Threat actors are exploiting previously unknown bugs in certain routers and network video recorder (NVR) devices to build a Mirai-based distributed denial-of-service (DDoS) botnet, dubbed InfectedSlurs.
The newly discovered zero-day remote code execution vulnerabilities can be exploited if the device manufacturers’ default admin credentials have not been changed — a security measure users very often fail to take.
In a post this week, researchers at Akamai’s security intelligence response team (SIRT) said they discovered the botnet through their global honeypots last month and identified it was targeting network video recorder (NVR) devises from a specific manufacturer.
“The SIRT did a quick check for CVEs known to impact this vendor’s NVR devices and was surprised to find that we were looking at a new zero-day exploit being actively leveraged in the wild,” the researchers wrote.
Further investigation revealed a second device from a different manufacturer — a wireless LAN router designed for hotels and residential use — was also being targeted by the threat actors behind the botnet.
The researchers said they alerted the manufacturers to the respective vulnerabilities and were told by both that they expected to release patches for the affected devices next month. Until that occurred, Akamai would not identify the manufacturers.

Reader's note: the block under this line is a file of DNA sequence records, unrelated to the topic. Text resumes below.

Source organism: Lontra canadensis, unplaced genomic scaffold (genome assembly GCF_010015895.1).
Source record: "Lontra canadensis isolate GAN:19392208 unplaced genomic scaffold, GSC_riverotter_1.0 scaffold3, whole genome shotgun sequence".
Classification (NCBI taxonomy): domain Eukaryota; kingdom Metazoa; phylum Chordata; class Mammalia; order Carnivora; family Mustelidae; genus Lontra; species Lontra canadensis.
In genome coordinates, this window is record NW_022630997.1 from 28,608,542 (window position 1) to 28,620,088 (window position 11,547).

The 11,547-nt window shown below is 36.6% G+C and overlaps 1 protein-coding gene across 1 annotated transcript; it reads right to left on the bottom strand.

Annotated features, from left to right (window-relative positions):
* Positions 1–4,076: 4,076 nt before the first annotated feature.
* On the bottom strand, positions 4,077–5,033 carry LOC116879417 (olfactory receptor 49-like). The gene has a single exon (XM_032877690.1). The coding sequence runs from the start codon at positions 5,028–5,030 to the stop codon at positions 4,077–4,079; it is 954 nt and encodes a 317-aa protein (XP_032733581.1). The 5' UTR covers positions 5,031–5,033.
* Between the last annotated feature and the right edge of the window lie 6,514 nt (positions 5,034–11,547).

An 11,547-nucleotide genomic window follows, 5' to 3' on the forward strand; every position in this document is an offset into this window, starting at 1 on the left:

“There is a thin line between responsible disclosing information to help defenders, and oversharing information that can enable further abuse by hordes of threat actors,” the researchers said.
In the case of the router the threat group was targeting, it was manufactured by a Japanese vendor that produced multiple switches and routers. Japan’s Computer Emergency Response Team (JPCERT) had confirmed the exploit, but Akamai did not know if more than one model in the company’s catalog was affected.
“The feature being exploited is a very common one, and it’s possible there is code reuse across product line offerings,” the researchers said.
Akamai labelled the botnet “InfectedSlurs” after the researchers discovered racial epithets and offensive language within the naming conventions used for the command-and-control domains associated with the botnet.
Mirai malware has been around since 2016, with dozens of variants appearing over the years. The group responsible for the InfectedSlurs botnet — which has not been identified — appeared to be primarily using an older JenX Mirai variant from 2018, the researchers said.
The JenX variant was known for exploiting hosting services running multiplayer versions of Grand Theft Auto to infect IoT devices.
The researchers said they would reveal more about the InfectedSlurs campaign after the manufacturers of the affected devices were able to mitigate the attacks.
“We plan to publish a follow-up blog post with additional details and deeper coverage of the devices and exploit payloads once the vendors and CERTs feel confident that responsible disclosure, patching, and remediation have run their course,” they said.
In the meantime, they recommended security teams checked internet of things (IoT) devices such as NVRs to ensure they were not still set to their default credentials.
“If you find devices believed to be vulnerable in your environments, isolate them if possible and investigate for potential compromise.”